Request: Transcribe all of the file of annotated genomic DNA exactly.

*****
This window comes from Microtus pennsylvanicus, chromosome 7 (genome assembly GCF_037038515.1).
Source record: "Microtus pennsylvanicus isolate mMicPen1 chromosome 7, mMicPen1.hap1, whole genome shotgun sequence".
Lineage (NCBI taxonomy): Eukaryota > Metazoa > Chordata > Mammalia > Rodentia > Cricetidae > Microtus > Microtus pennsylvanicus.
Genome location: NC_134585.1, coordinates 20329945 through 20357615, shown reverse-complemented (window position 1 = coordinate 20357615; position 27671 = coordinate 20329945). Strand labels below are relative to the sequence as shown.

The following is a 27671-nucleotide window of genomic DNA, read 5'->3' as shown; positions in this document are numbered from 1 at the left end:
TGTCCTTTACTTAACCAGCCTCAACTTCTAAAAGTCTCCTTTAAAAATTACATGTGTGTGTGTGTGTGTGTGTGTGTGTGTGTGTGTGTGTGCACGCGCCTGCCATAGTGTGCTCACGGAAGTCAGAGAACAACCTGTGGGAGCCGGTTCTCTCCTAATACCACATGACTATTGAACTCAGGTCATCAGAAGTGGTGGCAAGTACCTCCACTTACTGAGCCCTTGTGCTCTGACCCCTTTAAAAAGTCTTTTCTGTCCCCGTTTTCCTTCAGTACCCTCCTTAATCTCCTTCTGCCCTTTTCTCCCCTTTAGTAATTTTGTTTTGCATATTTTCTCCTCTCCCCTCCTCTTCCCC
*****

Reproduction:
This window comes from Microtus pennsylvanicus, chromosome 7 (genome assembly GCF_037038515.1).
Source record: "Microtus pennsylvanicus isolate mMicPen1 chromosome 7, mMicPen1.hap1, whole genome shotgun sequence".
Lineage (NCBI taxonomy): Eukaryota > Metazoa > Chordata > Mammalia > Rodentia > Cricetidae > Microtus > Microtus pennsylvanicus.
Genome location: NC_134585.1, coordinates 20329945 through 20357615, shown reverse-complemented (window position 1 = coordinate 20357615; position 27671 = coordinate 20329945). Strand labels below are relative to the sequence as shown.

The following is a 27671-nucleotide window of genomic DNA, read 5'->3' as shown; positions in this document are numbered from 1 at the left end:
TGTCCTTTACTTAACCAGCCTCAACTTCTAAAAGTCTCCTTTAAAAATTACATGTGTGTGTGTGTGTGTGTGTGTGTGTGTGTGTGTGTGTGCACGCGCCTGCCATAGTGTGCTCACGGAAGTCAGAGAACAACCTGTGGGAGCCGGTTCTCTCCTAATACCACATGACTATTGAACTCAGGTCATCAGAAGTGGTGGCAAGTACCTCCACTTACTGAGCCCTTGTGCTCTGACCCCTTTAAAAAGTCTTTTCTGTCCCCGTTTTCCTTCAGTACCCTCCTTAATCTCCTTCTGCCCTTTTCTCCCCTTTAGTAATTTTGTTTTGCATATTTTCTCCTCTCCCCTCCTCTTCCCC